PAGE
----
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    I basically agree with you. Chip sizes only muddle the picture, and with so many variables, functions, features that do things others may not, its basically a pointless exercise.
     
  6. barbacot

    barbacot Master Guru

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    Well, it seems that now you can find 2070 Super at the same price (it's KFA2 implementation) so Asus version of 5700XT will be a tough sale given the fact that you can get a superior performance card at the same price and with some added technologies + 2 new games...
    500 pounds it's too much for this card even with asus strix premium quality build...on the other hand seeing the horrible "drug lord likeable" implementation of MSI if you want the best custom cooled RX 5700 XT then the card reviewed here it's the way to go...

    Also the well known AMD game: "wait for our next generation because it will rock!" continues: https://www.digitaltrends.com/computing/amd-graphics-card-nvidia-killer/
     
    Last edited: Aug 13, 2019
  7. alanm

    alanm Ancient Guru

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  8. PrMinisterGR

    PrMinisterGR Ancient Guru

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    I honestly wish that this Navi is just the first little test, and that they really have an "Nvidia killer" in their hands.
     
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  9. MonstroMart

    MonstroMart Master Guru

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    And how much would it cost? 2 grands CAD? 3 grands CAD? I think there's way too many guys who refuse to admit there's like no mid range RTX card for people outside of USA. There's the 2060 Super and then there's too expensive cards. The basic two fans models of the 2060 Super are 525-550$ CAD. That's the price of a 5700XT ... BTW Spencer just said the next XBox will focus on fps and smoothness of gameplay.
     
  10. Exodite

    Exodite Ancient Guru

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    No, it's larger (ie. using more transistors) because it's a different architecture on a different node.

    There's no available evidence to suggest that Nvidia's RT/Tensor cores use any significant die real estate and even if there were that would merely be part of how Nvidia chose to allocate their transistor budget. As there's no TU102/TU104/TU106 dies without these features it's a pointless thought exercise with no bearing on reality.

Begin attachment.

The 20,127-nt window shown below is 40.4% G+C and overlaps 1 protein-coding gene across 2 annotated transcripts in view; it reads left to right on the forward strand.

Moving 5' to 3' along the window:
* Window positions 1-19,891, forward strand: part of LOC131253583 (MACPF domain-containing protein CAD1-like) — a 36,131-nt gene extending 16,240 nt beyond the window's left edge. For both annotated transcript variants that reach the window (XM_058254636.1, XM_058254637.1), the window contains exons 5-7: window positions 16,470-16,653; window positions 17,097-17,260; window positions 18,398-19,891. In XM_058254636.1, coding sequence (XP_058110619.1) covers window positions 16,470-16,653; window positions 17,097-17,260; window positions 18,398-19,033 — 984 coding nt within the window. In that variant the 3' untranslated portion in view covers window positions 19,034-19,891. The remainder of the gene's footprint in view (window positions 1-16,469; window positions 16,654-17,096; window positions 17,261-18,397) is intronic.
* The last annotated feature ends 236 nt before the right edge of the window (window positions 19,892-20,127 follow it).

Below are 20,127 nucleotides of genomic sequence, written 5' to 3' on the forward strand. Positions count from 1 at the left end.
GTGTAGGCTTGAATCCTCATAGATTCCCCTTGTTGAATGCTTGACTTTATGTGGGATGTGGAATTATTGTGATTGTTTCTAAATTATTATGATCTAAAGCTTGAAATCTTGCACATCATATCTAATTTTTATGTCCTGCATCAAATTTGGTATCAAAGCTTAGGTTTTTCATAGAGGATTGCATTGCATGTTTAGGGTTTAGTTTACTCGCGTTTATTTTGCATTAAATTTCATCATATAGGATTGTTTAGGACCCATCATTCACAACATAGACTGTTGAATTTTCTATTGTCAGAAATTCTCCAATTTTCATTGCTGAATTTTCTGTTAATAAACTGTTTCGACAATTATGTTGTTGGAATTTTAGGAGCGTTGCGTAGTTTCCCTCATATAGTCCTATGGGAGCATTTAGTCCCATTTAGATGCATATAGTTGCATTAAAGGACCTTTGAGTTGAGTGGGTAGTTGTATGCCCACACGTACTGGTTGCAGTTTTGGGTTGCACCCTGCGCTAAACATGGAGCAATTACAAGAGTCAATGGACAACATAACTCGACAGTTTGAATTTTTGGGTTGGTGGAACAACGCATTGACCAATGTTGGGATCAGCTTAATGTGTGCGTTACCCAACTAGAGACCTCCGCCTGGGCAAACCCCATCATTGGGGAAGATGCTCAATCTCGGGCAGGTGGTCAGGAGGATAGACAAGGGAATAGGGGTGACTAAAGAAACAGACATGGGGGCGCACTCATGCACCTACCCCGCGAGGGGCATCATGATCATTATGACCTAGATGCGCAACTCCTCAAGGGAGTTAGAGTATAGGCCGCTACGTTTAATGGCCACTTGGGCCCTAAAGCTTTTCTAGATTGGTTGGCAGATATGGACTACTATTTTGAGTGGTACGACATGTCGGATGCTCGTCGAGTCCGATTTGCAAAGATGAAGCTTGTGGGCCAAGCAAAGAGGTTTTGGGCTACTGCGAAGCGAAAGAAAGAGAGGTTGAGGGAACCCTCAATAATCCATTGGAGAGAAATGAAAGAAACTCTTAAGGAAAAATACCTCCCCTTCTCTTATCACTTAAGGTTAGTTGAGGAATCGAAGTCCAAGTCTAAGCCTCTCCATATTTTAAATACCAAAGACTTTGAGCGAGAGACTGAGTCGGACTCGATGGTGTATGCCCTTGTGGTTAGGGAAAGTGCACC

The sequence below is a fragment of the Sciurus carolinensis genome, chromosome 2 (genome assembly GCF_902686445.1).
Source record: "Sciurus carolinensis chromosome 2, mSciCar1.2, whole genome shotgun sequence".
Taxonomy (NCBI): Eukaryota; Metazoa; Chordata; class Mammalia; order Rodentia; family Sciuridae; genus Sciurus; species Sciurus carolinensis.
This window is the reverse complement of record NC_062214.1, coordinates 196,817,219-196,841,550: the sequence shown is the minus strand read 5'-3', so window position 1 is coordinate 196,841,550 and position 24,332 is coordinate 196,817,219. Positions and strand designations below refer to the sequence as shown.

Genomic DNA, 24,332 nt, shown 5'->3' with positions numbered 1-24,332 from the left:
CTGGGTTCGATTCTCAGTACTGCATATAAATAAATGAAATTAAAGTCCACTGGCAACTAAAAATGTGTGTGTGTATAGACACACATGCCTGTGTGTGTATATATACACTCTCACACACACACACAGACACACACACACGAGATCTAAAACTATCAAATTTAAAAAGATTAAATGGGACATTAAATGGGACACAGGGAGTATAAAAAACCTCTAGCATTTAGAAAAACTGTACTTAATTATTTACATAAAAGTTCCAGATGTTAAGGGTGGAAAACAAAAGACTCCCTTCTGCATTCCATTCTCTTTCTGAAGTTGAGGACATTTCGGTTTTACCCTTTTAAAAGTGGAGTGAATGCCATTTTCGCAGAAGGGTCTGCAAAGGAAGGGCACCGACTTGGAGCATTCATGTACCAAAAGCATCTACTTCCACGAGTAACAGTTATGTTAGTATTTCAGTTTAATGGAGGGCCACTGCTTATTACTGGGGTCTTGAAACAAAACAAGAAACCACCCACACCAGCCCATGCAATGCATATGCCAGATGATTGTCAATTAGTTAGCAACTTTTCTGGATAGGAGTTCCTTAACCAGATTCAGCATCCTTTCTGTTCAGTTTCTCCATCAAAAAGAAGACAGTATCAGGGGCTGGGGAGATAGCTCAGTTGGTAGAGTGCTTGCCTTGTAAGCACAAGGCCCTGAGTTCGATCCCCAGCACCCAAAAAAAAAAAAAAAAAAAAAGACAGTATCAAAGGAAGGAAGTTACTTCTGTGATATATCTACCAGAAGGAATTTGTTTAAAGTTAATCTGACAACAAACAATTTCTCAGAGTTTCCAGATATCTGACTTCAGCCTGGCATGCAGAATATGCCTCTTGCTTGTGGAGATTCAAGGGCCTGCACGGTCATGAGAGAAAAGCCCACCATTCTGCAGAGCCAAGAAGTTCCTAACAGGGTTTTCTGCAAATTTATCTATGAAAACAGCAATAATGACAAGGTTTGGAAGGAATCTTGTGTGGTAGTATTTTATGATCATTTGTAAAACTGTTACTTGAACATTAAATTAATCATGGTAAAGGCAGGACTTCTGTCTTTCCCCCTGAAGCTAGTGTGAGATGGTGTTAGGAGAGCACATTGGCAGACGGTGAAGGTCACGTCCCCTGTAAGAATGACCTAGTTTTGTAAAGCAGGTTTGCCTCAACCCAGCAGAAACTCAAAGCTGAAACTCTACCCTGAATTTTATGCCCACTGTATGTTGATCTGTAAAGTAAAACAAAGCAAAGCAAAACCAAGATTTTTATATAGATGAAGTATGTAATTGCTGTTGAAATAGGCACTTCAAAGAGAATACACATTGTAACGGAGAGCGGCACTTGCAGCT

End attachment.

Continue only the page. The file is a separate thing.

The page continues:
Consider any other feature of any random GPU architecture, like Rapid Packed Math, added USB-C or audio functionality, being first to a new memory architecture or display output, and improved codec block etc. Why doesn't any of these features invalidate any comparison with previous architecture?

    Because those features are simply evaluated as part of the product and any die space used by said functionality is still something the vendor has to pay for in the end.

    Anyway, I'm not going to go any further down this rabbit hole unless you give me a compelling reason to, as it's not only off topic for the thread overall but outside of the scope of the argument I'm making myself.

    Which, for reference, is this; Die shrinks are not a panacea, the foundries stated improvements on the transistor level aren't analogues for what we see in the end products.

    As such the criticism leveraged against the perceived shortcomings of Navi in general, and the 7nm process in particular, is misplaced at best.
    Once again you're ignoring absolutely everything I wrote and restating the same nonsense again.

    I'll make one last effort to make my point here but if it doesn't get through after this I guess we're done here.

    As for your point above the 2080(S) is using more power than the 5700XT but yeah, sure. I could put the same statement in a very different light with a slightly different highlight though, let's take a look;

    "So, a midrange chip on a smaller process reaches 90% of the performance of the competitions high-end while being half the size and using less power."

    We're talking about the same chips here, just wording the argument differently.

    Die sizes and power usage are targets set by the manufacturers, ie. AMD and Nvidia. I'm sure Nvidia could make a 400W TU104 but there would be challenges both cooling the card as well as pretty solid user concerns about the power draw at that point.